Example of a Direct Quotation:
In Cultural Literacy, E. D. Hirsch, University of Virginia English professor and noted literacy theorist, persuasively argues that true literacy encompasses more than just recognizing words; he reminds us that "to understand what somebody is saying, we have to understand the context as well. The need for background information applies all the more to reading and writing. To grasp the words on a page we have to know a lot of information that isnít set down on the page" (3).
A summary is simply a brief but accurate statement in your own words of the main idea(s) of some borrowed information. Brevity is the summary's reason for being, but a summary must give all of the main idea, not just half of it.
Example of a Summary:
E. D. Hirsch, University of Virginia English professor and noted literacy theorist, suggests in his book Cultural Literary that a person must know more than the dictionary meanings of words to be truly literate; he or she must also understand significant information that precedes and surrounds the communication (3).
Hirsch, E. D. Cultural Literacy: What Every American Needs to Know. Boston: Houghton Mifflin, 1987.
Incorporating borrowed material into your own writing is not simply a matter of avoiding plagiarism. You must also create smooth transitions between your own words and ideas and those borrowed from other sources. These transitions should introduce and identify your sources and should evaluate the borrowed material. Frequently, inexperienced writers will simply drop a summary or a quotation into the middle of their own writing and rely on only a parenthetical citation to help the reader make sense of it. The following is an example of such a situation:
The 1980s and 1990s spawned a large number of books about the nature of communication. Some of these, like Deborah Tannenís You Just Donít Understand, are concerned with gender differences. Others, like Shirley Brice Heathís Ways With Words, deal with class and ethnicity. We must also remember that different communication situations require different strategies no matter what the gender, class, or ethnicity of the participants may be. If people know each other, their conversations can be more cryptic and not always simplistic. However, if they are unacquainted and know nothing of each otherís background, they have to explain a great deal to be understood (Hirsch 4).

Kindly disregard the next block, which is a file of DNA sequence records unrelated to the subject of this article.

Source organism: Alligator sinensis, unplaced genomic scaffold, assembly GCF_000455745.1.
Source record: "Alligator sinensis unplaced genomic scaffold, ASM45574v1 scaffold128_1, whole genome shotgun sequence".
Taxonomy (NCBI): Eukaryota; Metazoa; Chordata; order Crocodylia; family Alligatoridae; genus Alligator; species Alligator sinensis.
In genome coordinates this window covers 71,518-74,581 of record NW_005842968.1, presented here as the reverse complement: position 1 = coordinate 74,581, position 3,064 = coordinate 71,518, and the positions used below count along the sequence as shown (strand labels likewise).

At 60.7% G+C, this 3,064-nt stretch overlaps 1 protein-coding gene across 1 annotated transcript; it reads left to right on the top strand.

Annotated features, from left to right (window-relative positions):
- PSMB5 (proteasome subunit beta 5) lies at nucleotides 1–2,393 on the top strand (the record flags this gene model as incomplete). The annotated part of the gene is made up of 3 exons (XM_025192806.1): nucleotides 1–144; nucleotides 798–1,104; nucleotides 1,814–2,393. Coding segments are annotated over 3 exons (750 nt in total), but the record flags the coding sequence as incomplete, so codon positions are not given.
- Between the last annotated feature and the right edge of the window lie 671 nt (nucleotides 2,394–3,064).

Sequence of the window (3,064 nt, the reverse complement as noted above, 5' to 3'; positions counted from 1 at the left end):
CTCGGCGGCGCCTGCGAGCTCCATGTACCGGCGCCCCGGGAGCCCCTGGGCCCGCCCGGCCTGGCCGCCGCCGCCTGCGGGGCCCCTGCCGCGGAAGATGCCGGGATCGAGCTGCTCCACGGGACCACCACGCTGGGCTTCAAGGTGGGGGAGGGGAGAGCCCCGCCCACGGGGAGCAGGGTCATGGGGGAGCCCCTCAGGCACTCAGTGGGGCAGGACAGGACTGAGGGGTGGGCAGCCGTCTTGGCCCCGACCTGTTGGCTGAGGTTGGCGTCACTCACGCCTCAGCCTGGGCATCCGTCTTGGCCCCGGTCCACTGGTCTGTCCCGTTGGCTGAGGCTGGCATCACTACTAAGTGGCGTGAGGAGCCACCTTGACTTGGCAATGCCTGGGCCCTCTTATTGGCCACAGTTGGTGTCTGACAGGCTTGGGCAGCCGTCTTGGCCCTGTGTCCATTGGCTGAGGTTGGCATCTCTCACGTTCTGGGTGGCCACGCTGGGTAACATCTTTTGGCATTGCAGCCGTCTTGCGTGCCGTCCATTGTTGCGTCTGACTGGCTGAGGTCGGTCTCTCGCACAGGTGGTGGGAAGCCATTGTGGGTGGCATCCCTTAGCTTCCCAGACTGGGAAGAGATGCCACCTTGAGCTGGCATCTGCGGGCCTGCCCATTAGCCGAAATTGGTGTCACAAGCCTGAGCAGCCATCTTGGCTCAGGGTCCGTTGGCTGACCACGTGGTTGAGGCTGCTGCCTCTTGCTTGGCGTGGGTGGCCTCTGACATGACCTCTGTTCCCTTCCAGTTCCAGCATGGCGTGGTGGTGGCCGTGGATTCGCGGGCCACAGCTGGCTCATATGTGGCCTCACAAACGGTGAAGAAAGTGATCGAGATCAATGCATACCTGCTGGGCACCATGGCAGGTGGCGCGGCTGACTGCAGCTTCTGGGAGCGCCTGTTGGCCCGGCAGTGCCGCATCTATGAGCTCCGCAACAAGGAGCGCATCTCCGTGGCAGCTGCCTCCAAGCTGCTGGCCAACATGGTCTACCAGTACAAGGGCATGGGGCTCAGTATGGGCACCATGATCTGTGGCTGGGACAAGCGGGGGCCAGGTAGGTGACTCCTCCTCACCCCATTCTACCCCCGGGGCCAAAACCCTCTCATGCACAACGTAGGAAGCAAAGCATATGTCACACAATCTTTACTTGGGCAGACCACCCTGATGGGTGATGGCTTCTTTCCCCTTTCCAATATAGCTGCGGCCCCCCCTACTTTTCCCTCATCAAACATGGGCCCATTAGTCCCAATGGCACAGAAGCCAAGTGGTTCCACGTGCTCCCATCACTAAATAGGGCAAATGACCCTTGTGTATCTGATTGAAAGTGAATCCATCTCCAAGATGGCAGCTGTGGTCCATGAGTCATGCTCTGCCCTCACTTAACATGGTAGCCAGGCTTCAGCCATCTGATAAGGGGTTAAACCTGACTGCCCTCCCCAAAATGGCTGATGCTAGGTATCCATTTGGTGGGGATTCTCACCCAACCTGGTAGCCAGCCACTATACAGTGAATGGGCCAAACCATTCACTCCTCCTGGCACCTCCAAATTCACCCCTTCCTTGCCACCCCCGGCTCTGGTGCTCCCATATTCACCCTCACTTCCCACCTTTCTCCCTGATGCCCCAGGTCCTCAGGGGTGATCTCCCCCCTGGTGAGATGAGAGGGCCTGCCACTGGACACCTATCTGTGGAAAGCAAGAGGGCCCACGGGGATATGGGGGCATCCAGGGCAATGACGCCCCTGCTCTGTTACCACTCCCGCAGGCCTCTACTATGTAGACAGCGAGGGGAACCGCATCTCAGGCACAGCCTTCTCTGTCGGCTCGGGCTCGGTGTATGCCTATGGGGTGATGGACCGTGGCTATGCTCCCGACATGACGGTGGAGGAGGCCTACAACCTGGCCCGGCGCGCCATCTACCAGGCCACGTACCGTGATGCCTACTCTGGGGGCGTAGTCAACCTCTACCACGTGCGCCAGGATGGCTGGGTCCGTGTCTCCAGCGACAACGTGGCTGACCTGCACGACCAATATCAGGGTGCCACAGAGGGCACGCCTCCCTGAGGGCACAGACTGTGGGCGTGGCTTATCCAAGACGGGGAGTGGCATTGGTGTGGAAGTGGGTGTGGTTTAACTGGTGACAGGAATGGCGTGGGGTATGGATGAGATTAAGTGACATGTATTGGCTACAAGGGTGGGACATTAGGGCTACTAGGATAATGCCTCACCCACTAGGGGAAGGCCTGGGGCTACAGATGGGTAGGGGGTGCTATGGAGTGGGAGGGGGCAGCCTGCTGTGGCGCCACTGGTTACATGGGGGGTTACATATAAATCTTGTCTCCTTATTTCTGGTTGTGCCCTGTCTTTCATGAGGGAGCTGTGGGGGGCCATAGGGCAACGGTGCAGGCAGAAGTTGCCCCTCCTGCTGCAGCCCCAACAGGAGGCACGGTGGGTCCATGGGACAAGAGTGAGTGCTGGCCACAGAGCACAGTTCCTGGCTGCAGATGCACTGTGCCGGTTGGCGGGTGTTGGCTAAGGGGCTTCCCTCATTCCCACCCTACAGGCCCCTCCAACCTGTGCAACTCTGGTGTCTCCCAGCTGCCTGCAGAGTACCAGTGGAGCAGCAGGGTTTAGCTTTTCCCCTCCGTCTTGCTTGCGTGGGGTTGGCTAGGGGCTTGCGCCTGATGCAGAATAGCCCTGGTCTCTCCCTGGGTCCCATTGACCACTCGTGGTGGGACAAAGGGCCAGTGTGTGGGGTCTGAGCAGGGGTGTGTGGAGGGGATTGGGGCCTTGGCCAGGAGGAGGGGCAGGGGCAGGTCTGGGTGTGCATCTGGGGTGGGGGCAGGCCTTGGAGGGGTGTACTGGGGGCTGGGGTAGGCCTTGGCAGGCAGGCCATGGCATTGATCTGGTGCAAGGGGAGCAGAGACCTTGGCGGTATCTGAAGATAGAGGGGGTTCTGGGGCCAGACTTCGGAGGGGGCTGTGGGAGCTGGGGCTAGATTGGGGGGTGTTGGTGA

While this citation gives credit to Hirsch for borrowed ideas and, consequently, does not constitute plagiarism, it nevertheless creates several difficulties for the reader. In the first place, the reader does not know where the borrowing from Hirsch begins. A second problem is that the reader knows practically nothing about Hirschís identity or his credentials. Finally, the reader doesnít know whether the writer is agreeing with Hirsch or disagreeing.
The 1980s and 1990s spawned a large number of books about the nature of communication. Some of these, like Deborah Tannenís You Just Donít Understand, are concerned with gender differences. Others, like Shirley Brice Heathís Ways With Words, deal with class and ethnicity. However, gender, class, and ethnicity are by no means the only factors to consider. As University of Virginia English professor and noted literacy theorist E. D. Hirsch persuasively reminds us in his book Cultural Literacy, different communication situations require different strategies. If people know each other, their conversations can be more cryptic and not always simplistic. But, if they are unacquainted and know nothing of each otherís background, they have to explain a great deal to be understood (4).
Hirsch, E. D., Jr. Cultural Literacy: What Every American Needs to Know. Boston: Houghton Mifflin, 1987.
One of the most difficult tasks facing the writer of documented papers is to distinguish clearly between his or her own voice and the voices of the various authorities whose words and ideas are being incorporated into the paper. In order to accomplish this goal, writers should make sure that they do the following:
I have read this discussion and the appropriate sections in the Prentice Hall Reference Guide to Grammar and Usage and understand that I am responsible for using borrowed material correctly in my writing. I am also aware of the penalties for plagiarism as stated in The Student Code of Conduct and on my instructor's syllabus.